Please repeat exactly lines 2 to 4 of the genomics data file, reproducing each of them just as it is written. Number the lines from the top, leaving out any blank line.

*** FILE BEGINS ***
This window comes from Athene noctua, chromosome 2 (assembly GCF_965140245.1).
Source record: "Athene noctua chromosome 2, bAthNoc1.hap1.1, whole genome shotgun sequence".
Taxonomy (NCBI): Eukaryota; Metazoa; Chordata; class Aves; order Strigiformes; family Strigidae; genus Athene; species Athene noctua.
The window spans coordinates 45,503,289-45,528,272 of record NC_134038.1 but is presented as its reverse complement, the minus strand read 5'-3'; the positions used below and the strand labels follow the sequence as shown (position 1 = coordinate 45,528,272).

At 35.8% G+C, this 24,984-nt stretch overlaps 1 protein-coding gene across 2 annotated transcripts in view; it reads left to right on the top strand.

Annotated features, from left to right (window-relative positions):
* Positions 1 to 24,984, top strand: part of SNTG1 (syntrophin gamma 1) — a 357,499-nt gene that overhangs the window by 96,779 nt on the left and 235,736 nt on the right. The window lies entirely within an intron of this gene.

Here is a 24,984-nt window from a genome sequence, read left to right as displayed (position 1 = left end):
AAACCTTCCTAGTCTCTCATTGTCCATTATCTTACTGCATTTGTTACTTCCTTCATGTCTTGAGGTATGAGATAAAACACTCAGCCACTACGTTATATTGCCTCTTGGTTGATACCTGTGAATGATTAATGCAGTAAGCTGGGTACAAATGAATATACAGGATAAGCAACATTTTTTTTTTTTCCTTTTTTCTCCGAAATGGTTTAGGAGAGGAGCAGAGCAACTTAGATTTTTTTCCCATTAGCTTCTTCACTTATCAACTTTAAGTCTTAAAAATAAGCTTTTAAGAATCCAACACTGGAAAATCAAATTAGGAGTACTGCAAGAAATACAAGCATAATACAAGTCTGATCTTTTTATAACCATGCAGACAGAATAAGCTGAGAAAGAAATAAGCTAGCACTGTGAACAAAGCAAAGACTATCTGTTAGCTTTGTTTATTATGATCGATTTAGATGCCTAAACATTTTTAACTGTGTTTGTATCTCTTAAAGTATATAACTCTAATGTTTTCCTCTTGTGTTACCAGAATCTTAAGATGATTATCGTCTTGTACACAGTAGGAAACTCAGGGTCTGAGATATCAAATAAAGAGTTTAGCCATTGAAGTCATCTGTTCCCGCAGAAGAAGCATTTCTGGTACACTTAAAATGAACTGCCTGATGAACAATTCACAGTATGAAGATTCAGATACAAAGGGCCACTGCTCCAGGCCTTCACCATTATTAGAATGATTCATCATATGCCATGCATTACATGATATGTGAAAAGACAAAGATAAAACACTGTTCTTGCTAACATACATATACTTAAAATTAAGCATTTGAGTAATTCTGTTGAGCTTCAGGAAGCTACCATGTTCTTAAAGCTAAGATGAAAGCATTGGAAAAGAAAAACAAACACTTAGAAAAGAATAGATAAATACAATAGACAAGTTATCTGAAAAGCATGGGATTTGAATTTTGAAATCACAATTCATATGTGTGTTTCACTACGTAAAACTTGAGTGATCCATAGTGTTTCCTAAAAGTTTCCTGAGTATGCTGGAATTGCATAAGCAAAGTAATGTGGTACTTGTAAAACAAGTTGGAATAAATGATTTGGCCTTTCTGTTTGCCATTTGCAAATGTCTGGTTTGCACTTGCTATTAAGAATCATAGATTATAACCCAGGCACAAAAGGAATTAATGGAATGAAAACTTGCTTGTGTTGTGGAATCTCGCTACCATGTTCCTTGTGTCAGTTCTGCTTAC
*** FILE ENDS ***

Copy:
Source record: "Athene noctua chromosome 2, bAthNoc1.hap1.1, whole genome shotgun sequence".
Taxonomy (NCBI): Eukaryota; Metazoa; Chordata; class Aves; order Strigiformes; family Strigidae; genus Athene; species Athene noctua.
The window spans coordinates 45,503,289-45,528,272 of record NC_134038.1 but is presented as its reverse complement, the minus strand read 5'-3'; the positions used below and the strand labels follow the sequence as shown (position 1 = coordinate 45,528,272).